The Perlon artist returns with a revitalised sound on her third LP.
While a notable number of modern-day Perlonites also record their music in live takes, Sea Of Thee's tracks have a vivid sense of having taken place in a discrete time and location with a specific atmospheric pressure. A basic analogy would be with field recording. Listening to Sea Of Thee, you have the uncanny feeling of being somewhere with someone while your ears are guided by the decisions and movements of the presence behind the recorder—in this case, Nidam piloting her fleet of machines. This might sound needlessly abstracted for what is essentially a house record, but it's this very sensation that animates the album.
Working with a real-time hardware-based workflow does not guarantee such a distinctive result. In fact, Nidam more or less stopped making music to give herself time for the countless hours of studio research required to develop what she jokingly calls "the crazy amaze-y sound," which first appeared on Deep Under Sobriety Regime but enters full bloom on the LP. The fruits of her experimentation lurk beneath the surface from the album's opening seconds, and remain a subtle but important coating. "Dust And Dirt"'s invitingly rich noise floor manages to evoke a stack of amps pushed to 11 and left to idle in an abandoned water silo, providing a rich atmosphere to pump and breathe around a whiplash kick-bass pulse.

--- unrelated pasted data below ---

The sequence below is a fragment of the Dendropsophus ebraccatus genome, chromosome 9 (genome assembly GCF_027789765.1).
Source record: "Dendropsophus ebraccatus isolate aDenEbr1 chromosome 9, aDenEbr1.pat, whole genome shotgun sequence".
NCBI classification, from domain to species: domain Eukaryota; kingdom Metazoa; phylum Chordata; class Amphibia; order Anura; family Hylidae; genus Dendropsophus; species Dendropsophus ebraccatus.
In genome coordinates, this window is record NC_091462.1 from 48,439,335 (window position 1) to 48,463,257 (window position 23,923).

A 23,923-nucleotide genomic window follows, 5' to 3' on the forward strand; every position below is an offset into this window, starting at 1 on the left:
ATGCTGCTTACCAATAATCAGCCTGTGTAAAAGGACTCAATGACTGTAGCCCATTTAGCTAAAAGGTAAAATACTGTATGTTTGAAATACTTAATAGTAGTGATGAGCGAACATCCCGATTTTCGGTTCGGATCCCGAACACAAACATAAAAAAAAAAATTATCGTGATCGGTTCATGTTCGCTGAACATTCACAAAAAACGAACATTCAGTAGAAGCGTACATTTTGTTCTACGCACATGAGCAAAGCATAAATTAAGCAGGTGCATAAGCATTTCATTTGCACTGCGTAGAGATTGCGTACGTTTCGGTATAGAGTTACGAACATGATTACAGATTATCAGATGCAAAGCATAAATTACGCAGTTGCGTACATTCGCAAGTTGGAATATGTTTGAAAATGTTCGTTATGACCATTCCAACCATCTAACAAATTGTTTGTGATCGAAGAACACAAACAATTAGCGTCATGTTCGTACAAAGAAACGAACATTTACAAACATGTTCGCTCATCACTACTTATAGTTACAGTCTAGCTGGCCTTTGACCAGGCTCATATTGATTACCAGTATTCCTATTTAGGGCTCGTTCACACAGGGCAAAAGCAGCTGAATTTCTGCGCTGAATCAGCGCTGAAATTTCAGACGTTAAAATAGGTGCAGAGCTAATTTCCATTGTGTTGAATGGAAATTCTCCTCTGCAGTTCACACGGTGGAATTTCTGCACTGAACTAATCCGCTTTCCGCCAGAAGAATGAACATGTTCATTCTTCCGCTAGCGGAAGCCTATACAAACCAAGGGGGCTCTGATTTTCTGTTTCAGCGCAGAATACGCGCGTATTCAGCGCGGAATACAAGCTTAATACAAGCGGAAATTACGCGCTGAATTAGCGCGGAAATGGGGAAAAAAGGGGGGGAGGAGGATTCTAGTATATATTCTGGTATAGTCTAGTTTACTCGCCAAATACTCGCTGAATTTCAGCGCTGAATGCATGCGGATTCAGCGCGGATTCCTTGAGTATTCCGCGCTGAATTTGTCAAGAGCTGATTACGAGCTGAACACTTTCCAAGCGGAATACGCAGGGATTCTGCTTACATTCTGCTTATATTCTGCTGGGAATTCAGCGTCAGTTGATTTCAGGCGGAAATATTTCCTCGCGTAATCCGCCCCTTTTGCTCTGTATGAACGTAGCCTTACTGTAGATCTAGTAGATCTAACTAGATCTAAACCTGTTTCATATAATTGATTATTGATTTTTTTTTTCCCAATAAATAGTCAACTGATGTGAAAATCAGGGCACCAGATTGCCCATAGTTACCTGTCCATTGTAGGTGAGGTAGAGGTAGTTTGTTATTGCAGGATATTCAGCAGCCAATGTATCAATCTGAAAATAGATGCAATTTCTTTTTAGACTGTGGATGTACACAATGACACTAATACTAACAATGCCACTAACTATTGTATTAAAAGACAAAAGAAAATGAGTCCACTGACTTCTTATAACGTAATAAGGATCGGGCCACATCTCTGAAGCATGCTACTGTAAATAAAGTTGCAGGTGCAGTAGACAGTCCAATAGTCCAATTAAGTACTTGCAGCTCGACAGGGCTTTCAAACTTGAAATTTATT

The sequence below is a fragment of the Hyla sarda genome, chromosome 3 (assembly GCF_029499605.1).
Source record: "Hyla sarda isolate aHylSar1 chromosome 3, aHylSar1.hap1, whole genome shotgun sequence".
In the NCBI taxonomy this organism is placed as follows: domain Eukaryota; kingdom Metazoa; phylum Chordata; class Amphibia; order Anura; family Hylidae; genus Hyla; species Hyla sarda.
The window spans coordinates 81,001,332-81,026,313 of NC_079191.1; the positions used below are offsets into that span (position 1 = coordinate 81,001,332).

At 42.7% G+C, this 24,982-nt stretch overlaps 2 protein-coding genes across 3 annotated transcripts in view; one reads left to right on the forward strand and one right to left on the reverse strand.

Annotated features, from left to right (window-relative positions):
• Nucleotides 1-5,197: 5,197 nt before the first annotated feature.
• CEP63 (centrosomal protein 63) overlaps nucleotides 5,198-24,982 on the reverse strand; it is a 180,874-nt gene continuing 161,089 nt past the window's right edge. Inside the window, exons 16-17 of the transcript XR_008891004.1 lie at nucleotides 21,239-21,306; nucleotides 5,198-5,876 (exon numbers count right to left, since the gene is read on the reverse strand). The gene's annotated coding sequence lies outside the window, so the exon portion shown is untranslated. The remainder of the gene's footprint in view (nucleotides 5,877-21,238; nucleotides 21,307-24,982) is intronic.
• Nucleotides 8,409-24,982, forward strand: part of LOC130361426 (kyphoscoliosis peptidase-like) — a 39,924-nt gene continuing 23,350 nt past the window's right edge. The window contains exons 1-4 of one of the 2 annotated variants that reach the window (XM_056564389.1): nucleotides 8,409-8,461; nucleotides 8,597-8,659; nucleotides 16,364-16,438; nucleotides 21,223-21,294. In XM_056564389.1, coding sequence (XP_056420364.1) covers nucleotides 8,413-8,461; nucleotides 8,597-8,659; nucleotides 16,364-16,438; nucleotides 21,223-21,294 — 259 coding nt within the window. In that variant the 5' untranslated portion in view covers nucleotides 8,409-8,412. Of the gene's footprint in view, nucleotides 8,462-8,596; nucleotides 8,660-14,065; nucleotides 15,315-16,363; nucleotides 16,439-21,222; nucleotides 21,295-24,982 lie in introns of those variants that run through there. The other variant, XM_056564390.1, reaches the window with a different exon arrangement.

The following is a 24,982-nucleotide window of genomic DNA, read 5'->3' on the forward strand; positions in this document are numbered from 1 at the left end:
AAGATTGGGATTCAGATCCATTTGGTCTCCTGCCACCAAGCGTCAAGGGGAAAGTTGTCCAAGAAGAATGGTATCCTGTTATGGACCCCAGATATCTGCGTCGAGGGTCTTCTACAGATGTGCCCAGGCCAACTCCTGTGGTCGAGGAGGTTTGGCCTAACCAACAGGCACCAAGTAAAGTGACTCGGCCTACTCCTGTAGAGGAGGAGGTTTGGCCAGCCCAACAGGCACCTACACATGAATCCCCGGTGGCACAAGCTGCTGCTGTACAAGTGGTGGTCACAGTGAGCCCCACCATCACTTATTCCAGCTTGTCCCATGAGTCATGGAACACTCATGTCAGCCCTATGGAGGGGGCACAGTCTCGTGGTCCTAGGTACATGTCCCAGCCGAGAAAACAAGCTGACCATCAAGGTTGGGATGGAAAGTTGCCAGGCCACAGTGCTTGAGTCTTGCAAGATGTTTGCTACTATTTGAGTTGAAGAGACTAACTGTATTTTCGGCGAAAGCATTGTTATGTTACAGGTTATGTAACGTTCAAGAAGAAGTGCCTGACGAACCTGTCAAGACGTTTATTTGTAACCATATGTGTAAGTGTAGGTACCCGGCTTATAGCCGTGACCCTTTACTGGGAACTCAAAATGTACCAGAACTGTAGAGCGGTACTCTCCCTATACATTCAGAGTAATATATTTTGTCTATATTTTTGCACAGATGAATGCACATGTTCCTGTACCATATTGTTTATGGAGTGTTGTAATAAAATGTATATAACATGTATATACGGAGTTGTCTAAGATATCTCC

The physicality of the sound wouldn't amount to much if it wasn't deployed in the service of engaging musical ideas. Sea Of Thee's success lies in the balance Nidam achieves between the two. Take "Königin Von Saba." What starts by contrasting a monstrously large kick with a curious lead line subliminally slides into a buoyant major key with the emergence of a new bassline in the second half, which turns the track from a stern, heads-down workout into a rowdy celebration. "Die Sonne Innere"'s modal harmony suggests both minor and major angles, which are brought to life by a ravenous bass tone with the stalking quality of a nighttime predator. "News From East" nearly knocked me off my chair after the five-minute mark, where Nidam pushes a synth so hard in the mix it threatens to reach escape velocity.
There are plenty of moments like these, but the rhythms and textures underlying each piece makes them pleasing on a general, sustained level. It's not an album that beats you over the head with its brilliance. Rather, it's content to satisfy itself with a minimum of fuss. This is central to the record's appeal. Where most Perlon double packs in recent years were built for club use, Sea Of Thee is a "proper album," and probably the label's most convincing since Ricardo Villalobos's Dependent And Happy. If you're the type that normally wouldn't touch Perlon with a ten-foot pole, Sea Of Thee could be a welcome surprise.